Kate Oldfield, Head of our Medical Negligence Team, discusses the increase in instructions relating to the failure to diagnose Endometriosis

Endometriosis is a very significant problem and one that myself and my colleagues in the Medical Negligence team are hearing more about from our clients. The government has recently commissioned an in-depth review and published a report setting out the findings. Endometriosis is the name given to the condition where cells similar to ones lining the womb are found elsewhere in the body. Each month these cells react in the same way to those lining the womb and they begin to bleed.  Unlike the cells lining the womb, that can leave the body as a period, this blood sadly has no way of escape. This leads to inflammation and pain. It is a chronic and sometimes debilitating condition. The majority of endometriosis is found in the pelvic cavity, but for a very unlucky 10% of those suffering with the disease, it can occur anywhere else in the body such as the chest cavity.

It is, however, short-sighted to believe that this is just a woman’s problem.  The report concludes that endometriosis costs the UK economy £8.2 billion per year in treatment, loss of work and healthcare costs.  The report is based on a survey which received over 10,000 responses from those living with a confirmed diagnosis of endometriosis.  The following points are particularly hard-hitting:

~ There is an average of eight years’ delay in diagnosis

~ 81% of those responding confirmed that endometriosis had impacted upon their mental health negatively

~ 21% visited their GP or hospital 10 times or more with no diagnosis

~ 46% found their GP unhelpful

~ Only 19% were seen in an endometriosis specialist centre

~ 58% would have liked fertility supported treatment but were not offered it despite endometriosis doubling the risk of infertility

Unfortunately, it is now accepted that women with this condition have been badly let down.  Menstruation itself is a sensitive issue and there is a taboo about the subject of periods.  There is little investment in general in women’s health problems.  It is difficult to believe that we are unaware of the cause of endometriosis and there is no cure.  Furthermore, the only definitive way to diagnose endometriosis is by keyhole surgery. This is a very intrusive procedure which involves a general anaesthetic and a camera being inserted through the abdomen and a biopsy of tissue taken.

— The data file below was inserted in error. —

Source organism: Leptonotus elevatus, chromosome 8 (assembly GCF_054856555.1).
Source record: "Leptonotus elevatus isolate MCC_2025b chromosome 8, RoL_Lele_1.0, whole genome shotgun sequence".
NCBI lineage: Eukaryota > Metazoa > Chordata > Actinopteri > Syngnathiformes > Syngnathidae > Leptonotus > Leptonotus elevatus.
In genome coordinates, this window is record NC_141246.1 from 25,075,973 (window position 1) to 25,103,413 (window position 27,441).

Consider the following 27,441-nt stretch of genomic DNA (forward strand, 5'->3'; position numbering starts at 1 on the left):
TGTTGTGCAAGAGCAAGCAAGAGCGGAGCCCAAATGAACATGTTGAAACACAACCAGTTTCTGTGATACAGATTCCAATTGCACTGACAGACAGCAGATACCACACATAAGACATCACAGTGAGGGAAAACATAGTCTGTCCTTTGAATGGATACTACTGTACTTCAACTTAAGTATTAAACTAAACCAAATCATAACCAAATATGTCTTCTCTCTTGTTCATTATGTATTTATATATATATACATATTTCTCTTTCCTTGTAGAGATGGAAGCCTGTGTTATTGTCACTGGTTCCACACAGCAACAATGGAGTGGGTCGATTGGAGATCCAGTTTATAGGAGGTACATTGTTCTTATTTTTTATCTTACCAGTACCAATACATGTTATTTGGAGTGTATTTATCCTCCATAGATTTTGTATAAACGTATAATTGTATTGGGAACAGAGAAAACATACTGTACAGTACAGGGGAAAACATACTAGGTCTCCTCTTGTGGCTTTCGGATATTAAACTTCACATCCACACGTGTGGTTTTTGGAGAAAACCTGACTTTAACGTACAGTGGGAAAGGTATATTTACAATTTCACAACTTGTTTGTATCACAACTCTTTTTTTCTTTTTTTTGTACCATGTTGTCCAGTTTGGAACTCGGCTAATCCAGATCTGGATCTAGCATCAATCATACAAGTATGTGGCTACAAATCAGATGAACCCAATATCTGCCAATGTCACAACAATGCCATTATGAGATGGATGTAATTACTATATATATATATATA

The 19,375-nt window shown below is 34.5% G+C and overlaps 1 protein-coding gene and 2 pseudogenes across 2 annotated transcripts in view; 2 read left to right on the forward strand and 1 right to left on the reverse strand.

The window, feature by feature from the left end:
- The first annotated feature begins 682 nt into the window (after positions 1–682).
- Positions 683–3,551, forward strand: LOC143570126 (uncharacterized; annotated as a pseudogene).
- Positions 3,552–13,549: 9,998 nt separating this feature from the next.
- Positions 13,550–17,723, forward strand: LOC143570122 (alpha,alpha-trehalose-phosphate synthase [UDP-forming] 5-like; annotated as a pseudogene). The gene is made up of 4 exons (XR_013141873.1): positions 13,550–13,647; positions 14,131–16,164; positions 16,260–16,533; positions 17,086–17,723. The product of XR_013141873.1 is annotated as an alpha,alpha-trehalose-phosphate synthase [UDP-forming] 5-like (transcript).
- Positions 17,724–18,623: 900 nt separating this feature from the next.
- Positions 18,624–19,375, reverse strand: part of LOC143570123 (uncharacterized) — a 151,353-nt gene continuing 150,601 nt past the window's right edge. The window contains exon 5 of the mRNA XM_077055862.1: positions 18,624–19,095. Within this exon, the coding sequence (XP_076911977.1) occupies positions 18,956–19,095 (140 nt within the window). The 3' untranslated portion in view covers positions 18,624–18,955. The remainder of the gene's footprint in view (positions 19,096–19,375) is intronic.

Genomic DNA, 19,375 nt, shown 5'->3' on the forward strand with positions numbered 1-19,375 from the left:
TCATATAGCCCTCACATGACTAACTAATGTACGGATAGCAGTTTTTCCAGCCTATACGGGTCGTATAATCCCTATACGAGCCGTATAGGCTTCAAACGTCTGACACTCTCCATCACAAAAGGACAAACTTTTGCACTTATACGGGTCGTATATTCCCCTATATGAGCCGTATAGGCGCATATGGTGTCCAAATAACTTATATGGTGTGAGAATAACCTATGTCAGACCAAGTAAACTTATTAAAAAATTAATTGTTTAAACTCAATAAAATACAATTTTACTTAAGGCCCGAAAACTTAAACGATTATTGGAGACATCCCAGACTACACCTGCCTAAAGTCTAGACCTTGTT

The government findings are that although NICE guidelines on endometriosis were issued in 2017 they are simply not being implemented. Symptoms are not being recognised and are often attributed to other conditions.  Some medical practitioners even try and tell the patient that her condition is “normal”.   As a result, there are lengthy diagnosis times and lack of understanding.

Sadly access to healthcare professionals who specialise in endometriosis is limited and is often a postcode lottery. Many patients are mis-diagnosed and are sent to colorectal, gastroenterology and even sexually transmitted disease clinics to investigate their symptoms. The report calls for more professional awareness of endometriosis.

In the interim we all, including the men amongst us, need to be more educated.  Symptoms need to be recognised and treated. Endometriosis should be suspected if one or more of the following symptoms occur: –

~ Chronic pelvic pain

~ Period-related pain affecting daily activities and quality of life

~ Deep pain during or after sexual intercourse

~ Period-related painful bowel movements

~ Period-related blood in the urine or pain in passing urine

~ Infertility in association with one or more of the above.

Where do we go from here?

The  government report suggests:

~ There needs to be specialised centres where patients with symptoms can go

~ Endometriosis training at medical schools should be reviewed and improved

~ Support should be given to the Royal College of Obstetricians and Gynaecologist and the Royal College of General Practitioners

~ The public should be aware of the symptoms of endometriosis, other menstrual conditions and when to seek help

It is hoped that with the publication of this report and increased training and awareness that women are no longer being ignored, dismissed or told that pelvic pain is normal or even “in your head”.  This must become a thing of the past.

For more information, please do contact me here.


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